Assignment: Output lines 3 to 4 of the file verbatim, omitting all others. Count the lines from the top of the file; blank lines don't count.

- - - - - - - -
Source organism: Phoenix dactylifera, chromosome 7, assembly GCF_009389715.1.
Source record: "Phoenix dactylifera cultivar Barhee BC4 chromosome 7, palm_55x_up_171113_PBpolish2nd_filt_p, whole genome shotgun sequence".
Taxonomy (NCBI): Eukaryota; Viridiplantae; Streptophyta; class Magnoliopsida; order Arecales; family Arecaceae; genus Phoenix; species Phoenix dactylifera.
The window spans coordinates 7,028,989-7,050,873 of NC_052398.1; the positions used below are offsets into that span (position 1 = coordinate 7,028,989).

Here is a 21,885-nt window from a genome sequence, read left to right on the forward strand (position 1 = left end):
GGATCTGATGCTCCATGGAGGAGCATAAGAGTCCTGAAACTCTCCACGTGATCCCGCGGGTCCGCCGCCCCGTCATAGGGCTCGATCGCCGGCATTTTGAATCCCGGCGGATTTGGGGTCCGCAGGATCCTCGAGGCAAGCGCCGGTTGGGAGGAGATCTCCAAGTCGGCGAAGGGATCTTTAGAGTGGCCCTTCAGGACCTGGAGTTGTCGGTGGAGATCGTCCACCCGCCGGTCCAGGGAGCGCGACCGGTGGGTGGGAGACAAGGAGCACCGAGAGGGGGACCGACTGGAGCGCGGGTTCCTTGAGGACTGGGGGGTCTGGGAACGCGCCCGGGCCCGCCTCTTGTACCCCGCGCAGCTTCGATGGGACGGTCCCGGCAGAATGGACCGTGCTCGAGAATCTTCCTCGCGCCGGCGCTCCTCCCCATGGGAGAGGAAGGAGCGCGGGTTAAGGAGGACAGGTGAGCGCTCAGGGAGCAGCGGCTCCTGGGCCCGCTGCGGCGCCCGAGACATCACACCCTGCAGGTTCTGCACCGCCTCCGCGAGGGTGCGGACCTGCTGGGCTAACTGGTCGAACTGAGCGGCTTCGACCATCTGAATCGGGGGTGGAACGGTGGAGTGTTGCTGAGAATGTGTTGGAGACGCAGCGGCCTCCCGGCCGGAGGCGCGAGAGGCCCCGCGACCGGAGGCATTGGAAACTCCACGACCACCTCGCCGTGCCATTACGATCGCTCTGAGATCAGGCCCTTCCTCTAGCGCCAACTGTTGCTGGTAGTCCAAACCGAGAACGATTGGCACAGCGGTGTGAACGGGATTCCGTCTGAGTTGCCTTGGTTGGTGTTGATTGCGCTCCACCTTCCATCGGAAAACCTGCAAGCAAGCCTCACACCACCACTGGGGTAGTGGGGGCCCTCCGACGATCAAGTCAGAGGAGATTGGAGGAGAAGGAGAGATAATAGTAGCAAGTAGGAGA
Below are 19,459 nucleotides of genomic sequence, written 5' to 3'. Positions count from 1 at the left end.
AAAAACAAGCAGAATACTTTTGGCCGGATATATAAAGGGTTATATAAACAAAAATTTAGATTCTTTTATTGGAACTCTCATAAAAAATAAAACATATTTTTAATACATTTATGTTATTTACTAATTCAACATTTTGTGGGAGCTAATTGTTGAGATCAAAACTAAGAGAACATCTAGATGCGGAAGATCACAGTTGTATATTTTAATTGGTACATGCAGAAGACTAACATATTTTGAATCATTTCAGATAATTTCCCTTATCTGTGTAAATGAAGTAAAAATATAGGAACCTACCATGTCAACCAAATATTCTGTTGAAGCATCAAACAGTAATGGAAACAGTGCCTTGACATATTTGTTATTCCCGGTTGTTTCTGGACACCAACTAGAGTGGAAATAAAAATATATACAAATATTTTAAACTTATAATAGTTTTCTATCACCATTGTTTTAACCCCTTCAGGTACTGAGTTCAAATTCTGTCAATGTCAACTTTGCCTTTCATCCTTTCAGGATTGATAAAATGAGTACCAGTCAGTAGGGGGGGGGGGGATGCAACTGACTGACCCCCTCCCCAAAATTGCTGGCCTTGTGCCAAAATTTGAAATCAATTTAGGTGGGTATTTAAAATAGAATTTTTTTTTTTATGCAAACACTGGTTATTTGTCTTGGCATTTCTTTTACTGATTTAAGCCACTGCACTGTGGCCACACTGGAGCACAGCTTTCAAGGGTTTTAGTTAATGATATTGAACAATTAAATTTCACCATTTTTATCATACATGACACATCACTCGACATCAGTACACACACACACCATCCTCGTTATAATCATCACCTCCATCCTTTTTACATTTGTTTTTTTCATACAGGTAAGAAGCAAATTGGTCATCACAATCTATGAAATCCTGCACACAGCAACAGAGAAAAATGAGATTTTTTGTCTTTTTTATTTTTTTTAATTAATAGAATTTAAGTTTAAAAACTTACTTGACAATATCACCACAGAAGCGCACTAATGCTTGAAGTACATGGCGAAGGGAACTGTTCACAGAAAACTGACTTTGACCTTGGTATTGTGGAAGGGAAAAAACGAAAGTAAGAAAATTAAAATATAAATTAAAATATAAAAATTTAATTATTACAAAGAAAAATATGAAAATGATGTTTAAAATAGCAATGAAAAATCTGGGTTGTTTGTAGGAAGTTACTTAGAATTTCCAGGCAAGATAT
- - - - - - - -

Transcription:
Taxonomy (NCBI): Eukaryota; Viridiplantae; Streptophyta; class Magnoliopsida; order Arecales; family Arecaceae; genus Phoenix; species Phoenix dactylifera.
The window spans coordinates 7,028,989-7,050,873 of NC_052398.1; the positions used below are offsets into that span (position 1 = coordinate 7,028,989).